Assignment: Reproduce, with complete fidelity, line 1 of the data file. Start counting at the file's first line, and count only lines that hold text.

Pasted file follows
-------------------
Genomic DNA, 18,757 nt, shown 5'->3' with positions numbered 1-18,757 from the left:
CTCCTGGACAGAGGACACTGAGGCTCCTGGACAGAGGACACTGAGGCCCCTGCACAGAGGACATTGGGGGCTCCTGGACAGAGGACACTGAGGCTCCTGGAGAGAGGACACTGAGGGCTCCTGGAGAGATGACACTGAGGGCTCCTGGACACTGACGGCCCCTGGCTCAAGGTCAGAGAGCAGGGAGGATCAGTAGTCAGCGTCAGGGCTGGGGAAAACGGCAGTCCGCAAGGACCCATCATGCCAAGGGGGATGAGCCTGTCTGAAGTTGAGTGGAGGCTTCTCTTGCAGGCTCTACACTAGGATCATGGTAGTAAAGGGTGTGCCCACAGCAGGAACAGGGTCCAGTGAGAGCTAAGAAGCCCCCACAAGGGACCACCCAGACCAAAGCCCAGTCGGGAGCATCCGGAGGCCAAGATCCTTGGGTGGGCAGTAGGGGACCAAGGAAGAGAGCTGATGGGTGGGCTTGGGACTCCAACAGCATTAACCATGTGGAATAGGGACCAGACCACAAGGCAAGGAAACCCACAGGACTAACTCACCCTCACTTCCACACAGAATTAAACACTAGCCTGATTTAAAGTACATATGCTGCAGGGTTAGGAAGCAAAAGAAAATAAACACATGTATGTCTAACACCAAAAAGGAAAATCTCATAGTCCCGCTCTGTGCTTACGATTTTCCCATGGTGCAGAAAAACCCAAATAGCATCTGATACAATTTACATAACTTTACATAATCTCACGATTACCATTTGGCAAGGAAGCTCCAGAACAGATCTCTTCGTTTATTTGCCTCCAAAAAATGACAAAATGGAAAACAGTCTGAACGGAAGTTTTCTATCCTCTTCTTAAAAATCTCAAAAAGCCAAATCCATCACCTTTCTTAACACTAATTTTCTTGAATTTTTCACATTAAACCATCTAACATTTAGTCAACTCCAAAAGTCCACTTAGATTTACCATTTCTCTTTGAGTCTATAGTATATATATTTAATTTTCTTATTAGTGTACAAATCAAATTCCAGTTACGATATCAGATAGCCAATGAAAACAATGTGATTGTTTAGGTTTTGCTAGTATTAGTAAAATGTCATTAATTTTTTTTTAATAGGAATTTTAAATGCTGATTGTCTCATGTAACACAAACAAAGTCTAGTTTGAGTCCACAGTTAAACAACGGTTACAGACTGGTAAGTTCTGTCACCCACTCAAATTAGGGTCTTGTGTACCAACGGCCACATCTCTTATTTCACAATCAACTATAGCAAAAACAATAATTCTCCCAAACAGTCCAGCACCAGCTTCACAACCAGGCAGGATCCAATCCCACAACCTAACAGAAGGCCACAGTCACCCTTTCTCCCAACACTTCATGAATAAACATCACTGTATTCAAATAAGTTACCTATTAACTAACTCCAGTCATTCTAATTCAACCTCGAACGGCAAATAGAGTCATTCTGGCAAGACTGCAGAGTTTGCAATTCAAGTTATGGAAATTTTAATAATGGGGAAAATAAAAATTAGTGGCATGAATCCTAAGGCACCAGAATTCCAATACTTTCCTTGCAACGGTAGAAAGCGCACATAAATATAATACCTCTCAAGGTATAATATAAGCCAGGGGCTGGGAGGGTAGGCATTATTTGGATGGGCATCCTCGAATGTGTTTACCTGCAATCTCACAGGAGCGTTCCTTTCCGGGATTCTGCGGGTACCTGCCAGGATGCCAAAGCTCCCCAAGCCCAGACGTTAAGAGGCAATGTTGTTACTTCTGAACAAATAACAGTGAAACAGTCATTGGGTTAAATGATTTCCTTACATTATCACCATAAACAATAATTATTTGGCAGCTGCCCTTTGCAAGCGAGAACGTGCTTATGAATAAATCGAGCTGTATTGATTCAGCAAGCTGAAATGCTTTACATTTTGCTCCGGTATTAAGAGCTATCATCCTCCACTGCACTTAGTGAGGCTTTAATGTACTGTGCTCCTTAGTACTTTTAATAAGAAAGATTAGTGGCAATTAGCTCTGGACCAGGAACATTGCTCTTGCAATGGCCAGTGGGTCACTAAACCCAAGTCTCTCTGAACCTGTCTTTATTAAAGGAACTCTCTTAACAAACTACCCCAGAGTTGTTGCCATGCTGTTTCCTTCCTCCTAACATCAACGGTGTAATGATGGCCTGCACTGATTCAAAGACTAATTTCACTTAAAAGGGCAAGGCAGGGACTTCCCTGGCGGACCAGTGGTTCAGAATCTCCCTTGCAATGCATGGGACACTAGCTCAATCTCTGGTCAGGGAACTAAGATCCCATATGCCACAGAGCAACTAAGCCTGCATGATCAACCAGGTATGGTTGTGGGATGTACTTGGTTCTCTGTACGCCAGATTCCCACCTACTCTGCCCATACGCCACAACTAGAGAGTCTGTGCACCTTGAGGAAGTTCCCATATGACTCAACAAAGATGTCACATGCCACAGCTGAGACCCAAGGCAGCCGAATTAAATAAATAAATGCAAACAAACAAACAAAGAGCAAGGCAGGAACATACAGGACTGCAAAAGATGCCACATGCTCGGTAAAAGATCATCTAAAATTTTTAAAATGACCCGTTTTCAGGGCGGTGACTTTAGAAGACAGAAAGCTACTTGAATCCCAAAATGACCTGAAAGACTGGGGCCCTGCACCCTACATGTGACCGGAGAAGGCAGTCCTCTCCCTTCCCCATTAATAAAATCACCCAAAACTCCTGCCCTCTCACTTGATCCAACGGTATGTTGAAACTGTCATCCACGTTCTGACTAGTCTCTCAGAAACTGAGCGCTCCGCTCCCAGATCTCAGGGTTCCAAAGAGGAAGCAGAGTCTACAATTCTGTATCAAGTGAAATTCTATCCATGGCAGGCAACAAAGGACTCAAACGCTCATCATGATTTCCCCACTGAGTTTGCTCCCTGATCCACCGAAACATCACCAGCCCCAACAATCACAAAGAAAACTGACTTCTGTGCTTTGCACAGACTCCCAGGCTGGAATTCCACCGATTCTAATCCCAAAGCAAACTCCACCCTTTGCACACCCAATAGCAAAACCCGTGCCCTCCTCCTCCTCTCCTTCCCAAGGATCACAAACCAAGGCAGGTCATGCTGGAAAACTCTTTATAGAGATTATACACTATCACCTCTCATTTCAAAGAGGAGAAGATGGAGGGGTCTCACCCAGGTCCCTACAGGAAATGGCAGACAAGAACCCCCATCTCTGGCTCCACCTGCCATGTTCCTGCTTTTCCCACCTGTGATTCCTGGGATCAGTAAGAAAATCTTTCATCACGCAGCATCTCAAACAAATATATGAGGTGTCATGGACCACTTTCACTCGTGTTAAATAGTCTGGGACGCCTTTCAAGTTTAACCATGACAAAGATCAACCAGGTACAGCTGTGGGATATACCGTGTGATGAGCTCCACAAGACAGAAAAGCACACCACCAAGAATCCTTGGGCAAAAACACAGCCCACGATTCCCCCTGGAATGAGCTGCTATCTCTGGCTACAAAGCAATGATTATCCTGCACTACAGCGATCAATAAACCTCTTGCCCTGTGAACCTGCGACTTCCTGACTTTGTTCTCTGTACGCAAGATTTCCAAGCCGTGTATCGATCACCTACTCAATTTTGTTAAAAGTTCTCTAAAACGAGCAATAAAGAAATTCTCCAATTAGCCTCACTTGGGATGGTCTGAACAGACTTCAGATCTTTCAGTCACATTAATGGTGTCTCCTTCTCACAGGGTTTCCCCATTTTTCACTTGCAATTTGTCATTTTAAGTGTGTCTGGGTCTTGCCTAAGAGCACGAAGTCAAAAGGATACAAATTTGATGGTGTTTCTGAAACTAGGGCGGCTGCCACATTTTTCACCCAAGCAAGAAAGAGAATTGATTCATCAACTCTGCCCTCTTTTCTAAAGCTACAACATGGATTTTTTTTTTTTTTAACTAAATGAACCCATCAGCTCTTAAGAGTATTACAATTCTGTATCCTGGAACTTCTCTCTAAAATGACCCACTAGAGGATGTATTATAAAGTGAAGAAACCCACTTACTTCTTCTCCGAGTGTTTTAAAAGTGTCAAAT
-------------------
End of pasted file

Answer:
Genomic DNA, 18,757 nt, shown 5'->3' with positions numbered 1-18,757 from the left: